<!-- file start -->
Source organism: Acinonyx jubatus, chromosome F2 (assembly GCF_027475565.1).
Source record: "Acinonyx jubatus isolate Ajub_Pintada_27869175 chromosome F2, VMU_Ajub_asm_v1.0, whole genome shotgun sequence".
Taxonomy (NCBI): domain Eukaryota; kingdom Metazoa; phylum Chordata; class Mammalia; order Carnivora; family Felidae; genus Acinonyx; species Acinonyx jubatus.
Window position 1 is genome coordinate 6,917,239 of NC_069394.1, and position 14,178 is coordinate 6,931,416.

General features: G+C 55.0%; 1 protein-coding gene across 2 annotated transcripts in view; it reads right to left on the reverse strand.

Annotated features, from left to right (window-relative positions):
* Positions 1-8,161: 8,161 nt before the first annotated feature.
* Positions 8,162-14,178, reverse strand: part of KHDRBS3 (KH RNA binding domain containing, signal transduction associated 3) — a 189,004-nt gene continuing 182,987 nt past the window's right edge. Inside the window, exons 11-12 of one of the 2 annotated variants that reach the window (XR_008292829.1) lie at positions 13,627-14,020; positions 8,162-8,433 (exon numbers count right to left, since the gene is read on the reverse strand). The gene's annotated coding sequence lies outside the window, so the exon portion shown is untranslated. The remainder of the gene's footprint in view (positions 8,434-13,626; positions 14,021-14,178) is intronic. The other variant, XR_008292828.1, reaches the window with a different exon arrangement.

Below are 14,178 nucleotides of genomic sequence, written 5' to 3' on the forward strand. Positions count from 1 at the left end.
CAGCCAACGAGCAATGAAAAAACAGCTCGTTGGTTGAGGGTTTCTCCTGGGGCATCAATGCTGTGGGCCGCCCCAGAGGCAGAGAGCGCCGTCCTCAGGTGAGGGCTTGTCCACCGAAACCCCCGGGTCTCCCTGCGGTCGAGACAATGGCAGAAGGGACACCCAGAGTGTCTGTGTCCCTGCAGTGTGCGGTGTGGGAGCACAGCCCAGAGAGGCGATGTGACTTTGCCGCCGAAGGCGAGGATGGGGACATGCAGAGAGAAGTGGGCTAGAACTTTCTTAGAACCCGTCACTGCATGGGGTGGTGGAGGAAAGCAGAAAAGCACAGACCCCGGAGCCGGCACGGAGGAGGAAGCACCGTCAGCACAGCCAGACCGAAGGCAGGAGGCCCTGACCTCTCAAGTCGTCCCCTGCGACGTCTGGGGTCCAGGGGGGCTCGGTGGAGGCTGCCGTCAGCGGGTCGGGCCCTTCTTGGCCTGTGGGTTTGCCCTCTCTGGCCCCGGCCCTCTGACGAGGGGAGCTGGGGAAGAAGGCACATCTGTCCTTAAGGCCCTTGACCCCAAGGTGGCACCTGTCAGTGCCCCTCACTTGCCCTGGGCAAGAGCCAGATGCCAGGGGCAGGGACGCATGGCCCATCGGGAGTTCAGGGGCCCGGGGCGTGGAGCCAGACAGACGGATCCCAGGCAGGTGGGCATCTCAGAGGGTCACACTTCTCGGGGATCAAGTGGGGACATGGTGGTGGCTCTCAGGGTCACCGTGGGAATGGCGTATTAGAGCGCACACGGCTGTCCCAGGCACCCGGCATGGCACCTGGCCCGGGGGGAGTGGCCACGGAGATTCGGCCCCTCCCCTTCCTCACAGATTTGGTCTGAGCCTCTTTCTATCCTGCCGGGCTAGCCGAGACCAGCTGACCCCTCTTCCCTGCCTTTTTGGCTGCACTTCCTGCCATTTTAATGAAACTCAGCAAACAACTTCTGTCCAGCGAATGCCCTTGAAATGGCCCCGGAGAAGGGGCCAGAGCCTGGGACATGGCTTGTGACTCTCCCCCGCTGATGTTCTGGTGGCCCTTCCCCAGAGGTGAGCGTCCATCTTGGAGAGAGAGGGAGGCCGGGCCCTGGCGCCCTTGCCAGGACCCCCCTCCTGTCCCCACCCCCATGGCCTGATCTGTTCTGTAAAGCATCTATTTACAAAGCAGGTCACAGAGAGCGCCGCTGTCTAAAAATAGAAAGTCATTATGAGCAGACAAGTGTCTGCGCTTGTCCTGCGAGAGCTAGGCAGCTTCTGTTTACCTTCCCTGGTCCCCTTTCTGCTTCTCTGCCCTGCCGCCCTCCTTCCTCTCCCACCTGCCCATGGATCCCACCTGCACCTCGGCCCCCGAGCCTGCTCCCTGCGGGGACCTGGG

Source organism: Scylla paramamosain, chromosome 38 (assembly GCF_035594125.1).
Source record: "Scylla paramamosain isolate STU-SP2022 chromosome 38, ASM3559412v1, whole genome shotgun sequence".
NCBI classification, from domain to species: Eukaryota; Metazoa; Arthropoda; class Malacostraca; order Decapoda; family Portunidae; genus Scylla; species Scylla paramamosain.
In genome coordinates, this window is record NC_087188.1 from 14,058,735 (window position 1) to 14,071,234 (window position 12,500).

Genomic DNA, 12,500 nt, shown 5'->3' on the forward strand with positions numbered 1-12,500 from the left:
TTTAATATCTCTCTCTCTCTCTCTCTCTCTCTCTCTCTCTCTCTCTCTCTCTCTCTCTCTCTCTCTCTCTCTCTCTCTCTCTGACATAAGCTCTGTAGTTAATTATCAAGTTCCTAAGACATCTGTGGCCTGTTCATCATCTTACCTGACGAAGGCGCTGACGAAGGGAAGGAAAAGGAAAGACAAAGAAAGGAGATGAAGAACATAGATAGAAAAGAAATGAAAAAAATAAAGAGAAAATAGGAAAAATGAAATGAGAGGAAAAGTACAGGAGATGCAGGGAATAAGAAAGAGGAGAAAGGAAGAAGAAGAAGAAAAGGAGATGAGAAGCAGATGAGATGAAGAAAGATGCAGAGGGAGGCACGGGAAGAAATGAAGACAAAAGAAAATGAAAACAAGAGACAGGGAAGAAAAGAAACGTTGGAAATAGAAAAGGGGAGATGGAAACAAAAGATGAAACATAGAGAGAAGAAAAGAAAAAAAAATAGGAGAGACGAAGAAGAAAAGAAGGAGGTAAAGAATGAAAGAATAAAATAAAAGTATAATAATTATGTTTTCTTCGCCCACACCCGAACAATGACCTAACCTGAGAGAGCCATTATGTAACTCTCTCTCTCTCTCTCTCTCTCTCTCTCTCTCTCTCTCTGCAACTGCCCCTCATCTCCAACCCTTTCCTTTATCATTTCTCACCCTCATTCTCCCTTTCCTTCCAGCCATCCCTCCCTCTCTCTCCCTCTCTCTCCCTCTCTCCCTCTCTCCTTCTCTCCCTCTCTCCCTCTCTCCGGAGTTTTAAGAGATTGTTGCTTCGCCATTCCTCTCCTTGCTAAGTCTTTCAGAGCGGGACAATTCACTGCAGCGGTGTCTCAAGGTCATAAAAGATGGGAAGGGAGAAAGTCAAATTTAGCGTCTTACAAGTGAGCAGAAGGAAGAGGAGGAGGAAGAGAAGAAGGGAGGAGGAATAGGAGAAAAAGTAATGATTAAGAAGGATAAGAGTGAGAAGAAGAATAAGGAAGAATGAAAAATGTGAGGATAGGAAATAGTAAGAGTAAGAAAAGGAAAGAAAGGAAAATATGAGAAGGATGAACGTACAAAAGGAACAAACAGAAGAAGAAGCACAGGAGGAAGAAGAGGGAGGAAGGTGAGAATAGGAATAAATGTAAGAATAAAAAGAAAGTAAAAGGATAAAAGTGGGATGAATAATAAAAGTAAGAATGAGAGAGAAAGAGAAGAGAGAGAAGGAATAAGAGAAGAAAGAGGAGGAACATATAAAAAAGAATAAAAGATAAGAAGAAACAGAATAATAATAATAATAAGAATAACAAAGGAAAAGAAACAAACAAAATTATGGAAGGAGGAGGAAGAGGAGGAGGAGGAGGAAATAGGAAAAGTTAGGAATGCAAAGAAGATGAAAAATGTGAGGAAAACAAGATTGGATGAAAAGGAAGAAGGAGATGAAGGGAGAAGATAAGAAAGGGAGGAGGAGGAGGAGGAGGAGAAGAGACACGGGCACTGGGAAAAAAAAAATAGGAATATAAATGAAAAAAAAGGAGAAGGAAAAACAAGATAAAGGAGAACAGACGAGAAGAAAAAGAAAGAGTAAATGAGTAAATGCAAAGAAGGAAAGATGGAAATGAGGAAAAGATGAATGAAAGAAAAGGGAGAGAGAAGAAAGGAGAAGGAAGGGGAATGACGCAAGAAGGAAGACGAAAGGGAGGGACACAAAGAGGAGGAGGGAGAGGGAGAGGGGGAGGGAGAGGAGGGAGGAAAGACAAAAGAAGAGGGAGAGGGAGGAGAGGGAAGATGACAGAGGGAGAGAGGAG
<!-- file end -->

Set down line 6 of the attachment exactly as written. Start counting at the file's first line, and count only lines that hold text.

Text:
Annotated features, from left to right (window-relative positions):